They do this by rapidly flashing colors across the screen to try and make the stuck pixel start working again. But, if the testing methods we’ll go through below show that you have a dead pixel, fixing it is usually impossible.
Test for Dead Pixels at Home
The good news is that you don’t need to take your device to a tech specialist for a dead pixel test. You can perform one in your house or any other place where you access the suspect device. Here’s how to test for dead pixels.
Website-based pixel testing tools take you through a process of viewing colors on your screen. Doing this makes it easier to see dead pixels.
For example, Dead Pixel Buddy instructs users to put their monitors into full-screen mode, then use the keyboard arrows to cycle through various blocks of color that take up the entire monitor.
Then, a pixel test at the LCDTech website works similarly but specifically warns people to clean their screens before attempting the assessment. That’s because specks of dust and dirt can mimic pixel problems.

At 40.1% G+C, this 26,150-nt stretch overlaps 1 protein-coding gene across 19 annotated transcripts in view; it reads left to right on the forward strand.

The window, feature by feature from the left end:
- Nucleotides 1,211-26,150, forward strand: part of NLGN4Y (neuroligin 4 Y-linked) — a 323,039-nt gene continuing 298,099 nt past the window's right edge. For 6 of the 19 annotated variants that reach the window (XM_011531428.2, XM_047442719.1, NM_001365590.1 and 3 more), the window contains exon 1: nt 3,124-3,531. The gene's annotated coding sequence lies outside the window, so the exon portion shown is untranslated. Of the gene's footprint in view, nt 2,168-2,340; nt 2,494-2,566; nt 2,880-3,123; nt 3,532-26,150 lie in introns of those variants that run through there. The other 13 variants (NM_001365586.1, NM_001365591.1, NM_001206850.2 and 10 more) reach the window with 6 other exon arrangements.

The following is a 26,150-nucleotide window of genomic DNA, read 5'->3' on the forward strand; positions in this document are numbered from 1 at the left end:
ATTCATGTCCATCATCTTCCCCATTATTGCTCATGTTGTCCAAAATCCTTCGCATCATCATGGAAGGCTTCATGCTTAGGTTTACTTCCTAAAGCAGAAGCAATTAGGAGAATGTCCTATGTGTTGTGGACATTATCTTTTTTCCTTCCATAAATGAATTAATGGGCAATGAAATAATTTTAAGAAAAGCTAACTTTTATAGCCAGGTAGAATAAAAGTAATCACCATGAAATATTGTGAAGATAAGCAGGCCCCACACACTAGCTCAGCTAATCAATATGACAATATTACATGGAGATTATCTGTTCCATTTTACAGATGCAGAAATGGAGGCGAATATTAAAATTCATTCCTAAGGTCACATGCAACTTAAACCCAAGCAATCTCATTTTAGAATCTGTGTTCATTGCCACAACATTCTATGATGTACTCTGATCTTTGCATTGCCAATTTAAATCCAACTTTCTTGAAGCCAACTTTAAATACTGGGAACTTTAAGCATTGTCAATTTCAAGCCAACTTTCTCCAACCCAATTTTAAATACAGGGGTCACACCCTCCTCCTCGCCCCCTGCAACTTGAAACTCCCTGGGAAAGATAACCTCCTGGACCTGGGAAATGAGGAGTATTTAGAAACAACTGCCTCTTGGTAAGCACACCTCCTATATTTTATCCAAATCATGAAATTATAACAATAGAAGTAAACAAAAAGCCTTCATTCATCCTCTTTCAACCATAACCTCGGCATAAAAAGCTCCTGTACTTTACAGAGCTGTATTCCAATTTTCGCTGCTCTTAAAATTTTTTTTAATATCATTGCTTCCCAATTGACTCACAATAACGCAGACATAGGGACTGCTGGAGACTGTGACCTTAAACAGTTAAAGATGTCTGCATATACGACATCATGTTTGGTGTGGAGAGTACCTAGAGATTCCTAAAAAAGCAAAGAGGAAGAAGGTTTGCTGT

CheckPixels.com is another pixel-checker web app. When giving that one a try, you click anywhere on the screen to switch to a new color.
Any of the tests here will help you figure out if there’s a dead pixel to blame or another problem at the root of your issues. For example, if you find that your computer’s screen is black because it won’t turn on, you need to troubleshoot in other ways.
Checking Pixels on Smartphones or Tablets
The options in the previous section are ideal for people who want to look for dead pixels on a computer or the large screen of a smart TV.
However, when you’re worried about problematic pixels on a tablet or a smartphone, the easier route to take is to download a specialized app to do the job.
Try Dead Pixel Test for Android or Screen Test for iOS.
Reacting to a Dead Pixel
Now that you know how to test for dead pixels, maybe you’re frustrated by the results. If one of your devices has one or several dead pixels, beware of quick fixes with enticing promises. As mentioned earlier, those solutions are virtually non-existent.
Once you’re sure you have a dead pixel, you might want to wait a few days before taking action. The issue could resolve itself. This, of course, is a best-case scenario, but it’s worth a shot before spending money on another dead pixel fix.
If you still have warranty coverage for your screen, get in touch with the brand about your concerns. Many screen warranties cover dead pixels since it’s usually a matter of manufacturer defects. However, before you get too upset, check the gadget’s owner’s manual. Some brands explicitly state that they permit a small number of dead pixels and how many. Then, they won’t replace gadgets with those minor flaws.